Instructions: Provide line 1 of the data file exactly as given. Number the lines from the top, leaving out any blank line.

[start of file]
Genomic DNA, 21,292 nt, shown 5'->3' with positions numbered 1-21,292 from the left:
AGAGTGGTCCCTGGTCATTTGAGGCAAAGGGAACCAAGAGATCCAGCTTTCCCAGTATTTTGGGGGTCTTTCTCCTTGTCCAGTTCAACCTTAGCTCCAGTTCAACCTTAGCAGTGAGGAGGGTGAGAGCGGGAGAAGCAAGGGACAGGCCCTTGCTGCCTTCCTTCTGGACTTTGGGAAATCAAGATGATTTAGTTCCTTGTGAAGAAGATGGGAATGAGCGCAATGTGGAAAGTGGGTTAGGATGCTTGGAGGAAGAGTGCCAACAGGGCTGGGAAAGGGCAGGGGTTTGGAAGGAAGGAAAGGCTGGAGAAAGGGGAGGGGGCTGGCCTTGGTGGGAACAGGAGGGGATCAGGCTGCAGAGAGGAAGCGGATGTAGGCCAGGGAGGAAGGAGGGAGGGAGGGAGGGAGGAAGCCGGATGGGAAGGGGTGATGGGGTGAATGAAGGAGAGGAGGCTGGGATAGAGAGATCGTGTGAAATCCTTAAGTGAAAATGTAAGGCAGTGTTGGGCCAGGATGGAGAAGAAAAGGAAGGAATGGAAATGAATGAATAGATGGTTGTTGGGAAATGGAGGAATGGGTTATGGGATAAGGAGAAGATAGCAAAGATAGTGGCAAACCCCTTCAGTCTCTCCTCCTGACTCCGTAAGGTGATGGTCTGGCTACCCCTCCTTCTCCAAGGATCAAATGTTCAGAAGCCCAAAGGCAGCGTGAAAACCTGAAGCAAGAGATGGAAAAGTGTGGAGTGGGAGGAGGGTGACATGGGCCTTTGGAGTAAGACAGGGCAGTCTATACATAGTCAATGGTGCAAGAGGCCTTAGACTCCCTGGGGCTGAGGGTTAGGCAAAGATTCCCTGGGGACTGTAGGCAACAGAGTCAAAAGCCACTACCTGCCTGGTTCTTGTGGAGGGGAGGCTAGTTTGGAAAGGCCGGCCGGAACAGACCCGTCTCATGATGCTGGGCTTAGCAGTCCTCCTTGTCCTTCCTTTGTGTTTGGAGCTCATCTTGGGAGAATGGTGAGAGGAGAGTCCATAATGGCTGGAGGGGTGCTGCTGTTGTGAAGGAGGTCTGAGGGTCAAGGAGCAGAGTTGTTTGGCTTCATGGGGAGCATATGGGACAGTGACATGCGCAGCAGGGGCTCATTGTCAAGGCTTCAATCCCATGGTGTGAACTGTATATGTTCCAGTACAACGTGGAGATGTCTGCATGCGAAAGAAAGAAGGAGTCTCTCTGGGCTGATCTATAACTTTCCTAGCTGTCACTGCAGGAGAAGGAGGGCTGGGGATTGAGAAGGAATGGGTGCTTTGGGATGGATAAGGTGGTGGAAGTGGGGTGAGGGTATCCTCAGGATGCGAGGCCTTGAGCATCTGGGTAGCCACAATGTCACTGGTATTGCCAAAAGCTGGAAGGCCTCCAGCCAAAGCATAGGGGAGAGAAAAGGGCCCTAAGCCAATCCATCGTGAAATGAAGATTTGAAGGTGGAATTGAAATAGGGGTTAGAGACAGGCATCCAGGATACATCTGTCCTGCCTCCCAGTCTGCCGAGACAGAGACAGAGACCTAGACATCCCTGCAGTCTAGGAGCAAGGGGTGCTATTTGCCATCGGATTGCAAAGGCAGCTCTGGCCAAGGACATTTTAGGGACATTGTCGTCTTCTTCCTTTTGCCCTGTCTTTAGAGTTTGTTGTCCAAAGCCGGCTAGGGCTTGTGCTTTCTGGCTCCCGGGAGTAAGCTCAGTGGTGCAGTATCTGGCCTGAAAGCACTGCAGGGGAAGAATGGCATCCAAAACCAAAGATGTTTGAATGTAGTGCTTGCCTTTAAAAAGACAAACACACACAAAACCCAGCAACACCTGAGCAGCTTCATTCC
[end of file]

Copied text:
Genomic DNA, 21,292 nt, shown 5'->3' with positions numbered 1-21,292 from the left: